Toronto based start-up Gridcentric, is developing a technology that it refers to as Virtual Memory Streaming that has the potential to reshape the economics of VDI, and deliver the holy Grail of a VDI desktop for less than the price of a PC.  It should come as no surprise to hear that the single biggest performance challenge that all large VDI environments face is the boot storm. The Windows boot and logon processes generate many times more IOPS traffic than steady-state user operations. So much so that in poorly specified systems a boot storm will overload the storage infrastructure, starving Windows of resources and leading to excessively long start-up times.

The challenge of overcoming storage bottlenecks has led to many innovative solutions being put forward to overcome these challenges. Storage vendors have worked hard to optimize their caching technologies to improve VDI performance, at the same time vendors of NAND-flash based caching controllers such as Fusion-IO are also contributing to overcoming the limitations of conventional storage, while vendors such as V3 Systems are offering high-performance servers with tightly coupled SSD storage to create a desktop cloud delivering sessions that are in many cases faster than conventional desktops. Hypervisor vendors have built caching technologies directly into the hypervisor to improve start-up performance, while start-ups such as Atlantis Computing and Virsto have introduced their own dedicated solutions that further improve on the native capabilities offered by the hypervisor vendors. Now, however, another start-up is entering the scene with an innovative new approach to tackling the book storm problem while at the same time significantly increasing the number of sessions a VDI host can support.

Toronto based start-up Gridcentric, is developing a technology that it refers to as Virtual Memory Streaming that has the potential to reshape the economics of VDI, and deliver the holy Grail of a VDI desktop for less than the price of a PC. Gridcentric Virtual Memory Streaming (VMS) combines multiple hypervisor memory management techniques including highly-granular transparent page sharing, cloning, and read caching, with an innovative snapshotting process, which work together to eliminate the boot storm IOPS and significantly reduce the memory footprint of individual virtual desktop sessions.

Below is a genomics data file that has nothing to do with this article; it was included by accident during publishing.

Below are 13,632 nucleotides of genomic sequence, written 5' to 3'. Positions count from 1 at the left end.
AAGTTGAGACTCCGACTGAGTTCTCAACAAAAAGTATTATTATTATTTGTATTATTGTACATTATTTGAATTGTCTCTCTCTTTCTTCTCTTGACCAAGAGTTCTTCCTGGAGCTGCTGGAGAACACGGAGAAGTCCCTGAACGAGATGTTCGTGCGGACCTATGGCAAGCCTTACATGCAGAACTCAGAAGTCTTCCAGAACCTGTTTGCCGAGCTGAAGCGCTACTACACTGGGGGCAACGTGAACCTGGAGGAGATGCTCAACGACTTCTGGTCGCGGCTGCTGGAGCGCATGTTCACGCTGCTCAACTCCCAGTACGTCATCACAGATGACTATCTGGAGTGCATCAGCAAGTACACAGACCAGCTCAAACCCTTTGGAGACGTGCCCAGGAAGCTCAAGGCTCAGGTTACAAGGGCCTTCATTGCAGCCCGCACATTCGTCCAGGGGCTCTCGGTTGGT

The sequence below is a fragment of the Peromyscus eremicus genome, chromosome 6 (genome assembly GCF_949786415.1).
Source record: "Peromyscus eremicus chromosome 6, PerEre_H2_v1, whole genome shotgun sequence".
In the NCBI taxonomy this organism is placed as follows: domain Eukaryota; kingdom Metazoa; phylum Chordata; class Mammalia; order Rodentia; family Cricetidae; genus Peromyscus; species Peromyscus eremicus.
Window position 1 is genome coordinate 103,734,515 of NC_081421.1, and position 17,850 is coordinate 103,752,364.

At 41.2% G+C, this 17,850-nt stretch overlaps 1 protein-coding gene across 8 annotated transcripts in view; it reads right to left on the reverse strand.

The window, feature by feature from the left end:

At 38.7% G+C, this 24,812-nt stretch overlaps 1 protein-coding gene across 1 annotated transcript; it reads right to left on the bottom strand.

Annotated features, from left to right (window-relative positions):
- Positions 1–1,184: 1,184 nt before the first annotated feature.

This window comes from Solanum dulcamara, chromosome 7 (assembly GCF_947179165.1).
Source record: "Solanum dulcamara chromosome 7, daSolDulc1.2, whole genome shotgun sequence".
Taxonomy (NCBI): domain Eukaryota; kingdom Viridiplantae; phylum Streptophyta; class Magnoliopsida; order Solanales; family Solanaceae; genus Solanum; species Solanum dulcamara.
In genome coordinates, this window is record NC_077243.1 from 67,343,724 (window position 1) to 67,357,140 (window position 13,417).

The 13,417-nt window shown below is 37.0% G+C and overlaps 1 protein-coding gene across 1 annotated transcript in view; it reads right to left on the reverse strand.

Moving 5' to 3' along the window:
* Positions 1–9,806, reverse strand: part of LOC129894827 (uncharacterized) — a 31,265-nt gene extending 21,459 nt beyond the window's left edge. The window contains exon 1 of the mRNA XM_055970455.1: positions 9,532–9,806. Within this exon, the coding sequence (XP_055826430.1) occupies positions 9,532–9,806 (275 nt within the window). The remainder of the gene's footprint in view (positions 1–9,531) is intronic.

Rather than attempting to accelerate the server or storage infrastructure to mitigate the impact of a good storm, Gridcentric’s approach is to eliminate the storm altogether. VMS eliminates the boot storm altogether by provisioning desktops from a vDisk containing a “golden snapshot” of a pre-booted virtual desktop –If there are no desktops to boot, there is no boot storm to address. As the snapshot is streamed from disk it is copied in memory to create a working copy which is then personalized on-the-fly by VMS to ensure that all unique configuration requirements are honored, essentially performing a Sysprep as the desktop is readied for use. Once this step is complete, the virtual desktop is released to the VDI connection broker. VMS maintains a cached copy of the golden snapshot allowing subsequent virtual desktops to be provisioned almost instantaneously.

Gridcentric VMS does not attempt to address I/O loading caused by user logon, profile management and application startup. However as post-boot IOPS is both an order of magnitude smaller than boot IOPS and consists largely of read operations which are readily address through existing caching and streaming technologies, this is not that significant an issue.

Preliminary testing of pre-beta code suggests that VMS will be capable of dramatically reducing IOPS load during virtual desktop startup, achieving a 70% IOPS reduction over conventional SAN storage. At the same time, VMS enables a memory overcommit of more than 100%, significantly greater than that achieved by any memory overcommit technologies offered as part of currently available hypervisors. Together, the is improvements can significantly lower the cost of VDI, especially on memory constrained optimization platforms.

Initial development for Gridcentric VMS is being done for Citrix XenServer. The availability of VMS for other hypervisor platforms has not yet been announced. VMS only works with non-persistent (pooled-random) virtual desktops. Support for persistent desktops does not appear to be likely at present, however given the number of competing solutions that can provide personalization for non-persistent desktops this may not be a major handicap.

Gridcentric are currently recruiting beta customers.

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Simon Bramfitt (128 Posts)

Simon is an independent industry analyst covering enterprise desktop, mobile and application virtualization, delivery and management technologies.

He is an experienced solutions architect with unmatched insight into the challenges of designing large (200,000 seat plus) high availability presentation and desktop virtualization systems.

Simon was invited to join the Citrix Technology Professionals (CTP) group in May 2010 and joined the Virtualization Practice in September 2010

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